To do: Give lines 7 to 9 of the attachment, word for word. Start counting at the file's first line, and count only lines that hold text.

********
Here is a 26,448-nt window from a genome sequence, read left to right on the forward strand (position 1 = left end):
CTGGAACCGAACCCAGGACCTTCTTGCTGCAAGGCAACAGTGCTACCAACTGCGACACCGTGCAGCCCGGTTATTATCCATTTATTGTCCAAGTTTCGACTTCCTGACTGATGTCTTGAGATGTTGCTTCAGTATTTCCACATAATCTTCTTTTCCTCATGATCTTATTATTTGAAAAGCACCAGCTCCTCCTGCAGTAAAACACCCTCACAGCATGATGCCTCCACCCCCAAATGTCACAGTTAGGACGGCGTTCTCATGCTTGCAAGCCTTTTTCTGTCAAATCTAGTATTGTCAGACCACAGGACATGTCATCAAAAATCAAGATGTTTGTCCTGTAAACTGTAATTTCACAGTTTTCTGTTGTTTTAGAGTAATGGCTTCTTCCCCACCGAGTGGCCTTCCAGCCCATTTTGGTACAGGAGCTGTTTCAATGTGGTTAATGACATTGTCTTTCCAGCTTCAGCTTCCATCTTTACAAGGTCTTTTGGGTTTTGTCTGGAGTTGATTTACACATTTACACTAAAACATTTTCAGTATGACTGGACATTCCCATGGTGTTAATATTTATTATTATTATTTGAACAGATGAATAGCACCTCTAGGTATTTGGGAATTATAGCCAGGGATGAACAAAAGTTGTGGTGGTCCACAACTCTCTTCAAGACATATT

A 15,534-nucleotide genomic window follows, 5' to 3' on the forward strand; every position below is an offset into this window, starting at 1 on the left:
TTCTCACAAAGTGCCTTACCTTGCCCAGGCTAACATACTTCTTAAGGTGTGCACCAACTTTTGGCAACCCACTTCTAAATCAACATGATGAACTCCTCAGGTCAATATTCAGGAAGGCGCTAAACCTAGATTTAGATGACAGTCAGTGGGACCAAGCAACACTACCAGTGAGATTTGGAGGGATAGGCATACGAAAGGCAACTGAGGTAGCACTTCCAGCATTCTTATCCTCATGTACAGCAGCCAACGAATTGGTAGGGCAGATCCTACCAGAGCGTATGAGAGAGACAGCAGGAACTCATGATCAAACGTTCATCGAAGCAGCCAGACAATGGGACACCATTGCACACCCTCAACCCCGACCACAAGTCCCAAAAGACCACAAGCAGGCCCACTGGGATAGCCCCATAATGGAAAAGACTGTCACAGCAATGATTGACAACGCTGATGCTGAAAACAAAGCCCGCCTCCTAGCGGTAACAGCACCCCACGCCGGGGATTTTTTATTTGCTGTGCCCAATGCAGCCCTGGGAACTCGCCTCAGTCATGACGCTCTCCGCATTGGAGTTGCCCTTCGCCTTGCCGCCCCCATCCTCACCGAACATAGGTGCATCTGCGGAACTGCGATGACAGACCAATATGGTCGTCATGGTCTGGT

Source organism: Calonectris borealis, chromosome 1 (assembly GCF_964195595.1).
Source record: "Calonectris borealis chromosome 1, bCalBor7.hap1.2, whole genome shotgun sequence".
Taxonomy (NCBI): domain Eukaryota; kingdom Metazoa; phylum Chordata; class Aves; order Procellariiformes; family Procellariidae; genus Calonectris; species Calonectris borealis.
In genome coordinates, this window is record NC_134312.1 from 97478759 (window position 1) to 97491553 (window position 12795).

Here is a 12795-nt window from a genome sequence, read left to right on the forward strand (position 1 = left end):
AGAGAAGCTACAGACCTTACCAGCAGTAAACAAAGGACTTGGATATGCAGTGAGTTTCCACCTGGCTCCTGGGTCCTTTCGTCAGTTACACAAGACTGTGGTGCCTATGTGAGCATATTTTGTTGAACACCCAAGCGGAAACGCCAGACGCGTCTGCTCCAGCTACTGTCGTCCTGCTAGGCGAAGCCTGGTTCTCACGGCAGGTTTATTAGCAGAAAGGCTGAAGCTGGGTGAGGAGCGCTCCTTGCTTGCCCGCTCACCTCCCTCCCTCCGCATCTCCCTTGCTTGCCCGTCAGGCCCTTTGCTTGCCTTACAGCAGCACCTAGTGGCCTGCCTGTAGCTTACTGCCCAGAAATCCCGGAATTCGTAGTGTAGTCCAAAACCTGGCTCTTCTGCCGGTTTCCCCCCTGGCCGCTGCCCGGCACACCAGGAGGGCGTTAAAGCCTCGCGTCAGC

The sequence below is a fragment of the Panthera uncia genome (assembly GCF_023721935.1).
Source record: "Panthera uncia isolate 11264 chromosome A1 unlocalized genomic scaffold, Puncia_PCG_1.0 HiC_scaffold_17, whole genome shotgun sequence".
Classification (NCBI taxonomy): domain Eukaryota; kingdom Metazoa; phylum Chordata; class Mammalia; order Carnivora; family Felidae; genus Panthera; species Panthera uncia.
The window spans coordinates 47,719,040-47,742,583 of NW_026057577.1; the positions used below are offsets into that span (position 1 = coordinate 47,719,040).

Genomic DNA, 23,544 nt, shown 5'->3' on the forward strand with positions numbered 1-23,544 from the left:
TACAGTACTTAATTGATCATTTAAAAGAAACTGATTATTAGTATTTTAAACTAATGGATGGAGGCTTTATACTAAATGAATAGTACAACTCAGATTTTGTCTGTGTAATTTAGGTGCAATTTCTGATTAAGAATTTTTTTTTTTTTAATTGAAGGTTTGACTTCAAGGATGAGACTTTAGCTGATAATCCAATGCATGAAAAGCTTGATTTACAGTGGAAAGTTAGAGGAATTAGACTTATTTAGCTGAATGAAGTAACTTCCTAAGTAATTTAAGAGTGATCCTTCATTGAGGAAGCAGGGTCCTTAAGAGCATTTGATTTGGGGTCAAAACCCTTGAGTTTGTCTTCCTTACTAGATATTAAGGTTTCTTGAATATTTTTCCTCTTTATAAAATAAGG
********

Taxonomy (NCBI): domain Eukaryota; kingdom Metazoa; phylum Chordata; class Aves; order Procellariiformes; family Procellariidae; genus Calonectris; species Calonectris borealis.
In genome coordinates, this window is record NC_134312.1 from 97478759 (window position 1) to 97491553 (window position 12795).

Here is a 12795-nt window from a genome sequence, read left to right on the forward strand (position 1 = left end):